Unspoken, acknowledged, and respected rules to abide by unfortunately are a thing of the past. Possibly the only unspoken rule that remains to this day is the concept of money, where people “just know” what the bills they exchange for goods represent; the days of verbal agreement are things of the past. Today, everything must be dealt with in dense legal contracts, with witnesses and hundreds of “sign here” lines. Ironically, all of this is driven by money, and understanding who owns what and who makes a profit. This, though, deals more with the laws of copyright. Copyright is understood as protecting the rights of someone (or someones) who own a specific object or creation. In fact, the United States Copyright Office’s website explicitly states that their mission statement is “To promote creativity by administering and sustaining an effective national copyright system.” Unfortunately, all this seems to do is act as positive advertising; yes, the Copyright Office wants to promote creativity, but they do not actual specify what they do or how. Perhaps that may be too much for a “mission statement,” but with how many legal cases there are every year because of copyright laws, clarification should be demanded.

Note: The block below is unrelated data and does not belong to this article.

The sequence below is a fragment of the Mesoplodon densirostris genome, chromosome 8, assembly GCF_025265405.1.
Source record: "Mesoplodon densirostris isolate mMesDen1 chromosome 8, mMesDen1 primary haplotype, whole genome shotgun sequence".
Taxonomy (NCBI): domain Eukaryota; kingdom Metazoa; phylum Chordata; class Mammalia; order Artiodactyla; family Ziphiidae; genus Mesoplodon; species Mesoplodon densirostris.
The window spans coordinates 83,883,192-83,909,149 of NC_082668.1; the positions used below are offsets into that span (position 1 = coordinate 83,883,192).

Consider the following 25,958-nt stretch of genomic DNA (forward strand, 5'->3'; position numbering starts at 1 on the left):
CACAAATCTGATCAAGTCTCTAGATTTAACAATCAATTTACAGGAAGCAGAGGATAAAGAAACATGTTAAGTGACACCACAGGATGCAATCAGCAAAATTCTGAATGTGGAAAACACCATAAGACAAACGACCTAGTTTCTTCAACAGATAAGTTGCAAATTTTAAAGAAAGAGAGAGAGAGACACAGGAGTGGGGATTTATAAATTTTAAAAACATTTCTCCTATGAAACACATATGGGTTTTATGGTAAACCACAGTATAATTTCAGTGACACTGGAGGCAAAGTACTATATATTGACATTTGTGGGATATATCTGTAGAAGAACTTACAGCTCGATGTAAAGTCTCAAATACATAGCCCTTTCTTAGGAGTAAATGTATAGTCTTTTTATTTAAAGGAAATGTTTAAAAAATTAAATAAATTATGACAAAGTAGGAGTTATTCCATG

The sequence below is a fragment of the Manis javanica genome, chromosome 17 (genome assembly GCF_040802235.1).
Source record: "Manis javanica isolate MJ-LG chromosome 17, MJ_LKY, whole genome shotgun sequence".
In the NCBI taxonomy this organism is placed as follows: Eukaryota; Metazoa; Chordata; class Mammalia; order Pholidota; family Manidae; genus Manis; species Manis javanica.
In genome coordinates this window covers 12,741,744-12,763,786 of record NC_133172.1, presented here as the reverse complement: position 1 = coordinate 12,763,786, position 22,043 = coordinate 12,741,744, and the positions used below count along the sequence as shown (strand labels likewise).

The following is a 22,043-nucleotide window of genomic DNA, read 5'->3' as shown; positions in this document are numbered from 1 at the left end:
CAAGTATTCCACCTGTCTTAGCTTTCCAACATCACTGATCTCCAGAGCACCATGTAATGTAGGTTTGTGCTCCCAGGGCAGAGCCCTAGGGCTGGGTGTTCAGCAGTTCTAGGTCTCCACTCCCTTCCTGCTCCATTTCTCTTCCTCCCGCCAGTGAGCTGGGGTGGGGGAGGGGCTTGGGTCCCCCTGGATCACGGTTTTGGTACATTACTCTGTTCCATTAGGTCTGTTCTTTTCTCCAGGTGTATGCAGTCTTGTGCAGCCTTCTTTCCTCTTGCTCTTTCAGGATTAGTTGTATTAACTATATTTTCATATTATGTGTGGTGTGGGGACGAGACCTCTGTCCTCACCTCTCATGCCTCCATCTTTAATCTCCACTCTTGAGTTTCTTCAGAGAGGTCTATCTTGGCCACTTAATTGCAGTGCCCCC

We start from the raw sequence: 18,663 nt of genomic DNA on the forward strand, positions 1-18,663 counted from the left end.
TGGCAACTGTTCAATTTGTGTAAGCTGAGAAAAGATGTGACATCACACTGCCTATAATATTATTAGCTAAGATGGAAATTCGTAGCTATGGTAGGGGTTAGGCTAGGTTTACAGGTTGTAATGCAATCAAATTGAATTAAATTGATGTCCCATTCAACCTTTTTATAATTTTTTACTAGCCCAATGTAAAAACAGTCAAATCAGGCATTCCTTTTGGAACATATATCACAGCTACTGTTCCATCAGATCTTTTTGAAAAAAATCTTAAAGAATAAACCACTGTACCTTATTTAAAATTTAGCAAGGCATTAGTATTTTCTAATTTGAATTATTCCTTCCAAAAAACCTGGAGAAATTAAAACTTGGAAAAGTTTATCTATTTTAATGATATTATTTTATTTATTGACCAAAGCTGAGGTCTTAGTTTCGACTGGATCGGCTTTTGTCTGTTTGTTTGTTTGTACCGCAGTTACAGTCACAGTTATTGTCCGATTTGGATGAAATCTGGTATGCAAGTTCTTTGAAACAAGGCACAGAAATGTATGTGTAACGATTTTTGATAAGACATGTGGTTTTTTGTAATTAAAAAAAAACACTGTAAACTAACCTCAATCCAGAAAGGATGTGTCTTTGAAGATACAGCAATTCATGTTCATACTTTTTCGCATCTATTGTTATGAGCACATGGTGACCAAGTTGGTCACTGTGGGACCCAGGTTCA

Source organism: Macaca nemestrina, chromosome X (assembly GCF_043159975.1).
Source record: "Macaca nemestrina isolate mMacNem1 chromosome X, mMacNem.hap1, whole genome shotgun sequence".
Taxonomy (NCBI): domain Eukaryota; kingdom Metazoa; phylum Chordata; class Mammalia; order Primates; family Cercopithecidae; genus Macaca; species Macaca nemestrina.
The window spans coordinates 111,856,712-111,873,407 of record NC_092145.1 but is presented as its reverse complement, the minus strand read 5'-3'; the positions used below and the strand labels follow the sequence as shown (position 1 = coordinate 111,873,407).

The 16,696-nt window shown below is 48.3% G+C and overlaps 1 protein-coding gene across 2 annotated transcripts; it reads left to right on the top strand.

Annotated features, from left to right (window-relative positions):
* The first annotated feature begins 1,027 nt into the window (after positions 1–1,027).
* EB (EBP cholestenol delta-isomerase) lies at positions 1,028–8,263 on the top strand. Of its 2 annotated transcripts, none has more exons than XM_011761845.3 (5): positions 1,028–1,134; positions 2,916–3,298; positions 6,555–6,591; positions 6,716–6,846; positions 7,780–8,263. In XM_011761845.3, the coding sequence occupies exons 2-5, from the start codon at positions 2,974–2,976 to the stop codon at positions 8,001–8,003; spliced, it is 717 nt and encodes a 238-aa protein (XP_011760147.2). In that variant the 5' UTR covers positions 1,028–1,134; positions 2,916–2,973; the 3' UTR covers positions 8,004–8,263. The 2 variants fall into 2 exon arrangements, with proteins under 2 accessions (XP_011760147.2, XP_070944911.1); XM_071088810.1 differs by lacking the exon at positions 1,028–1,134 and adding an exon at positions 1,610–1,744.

The actual definition of copyright, as according to Mirriam-Webster’s most up-to-date edition, is “the exclusive legal right to reproduce, publish, sell, or distribute the matter and form of something (as a literary, musical, or artistic work).” This is merely a bare-bones description, however. Copyright laws are defined not by what they are, but who decides what they are; there will be different laws and regulations per each contract. For instance, both Marvel and DC Comics publishers own different characters named Captain Marvel. DC is still legally permitted to advertise their character and use his name inside their books, but, as his name is the name of their rival company, on the covers or merchandise he must be dubbed “Shazam!” instead; they still own him, usage is just restricted. This is wear the issues with copyright laws arise; the laws and contracts are beneficially vague. Beneficial, note, to the owner of the rights.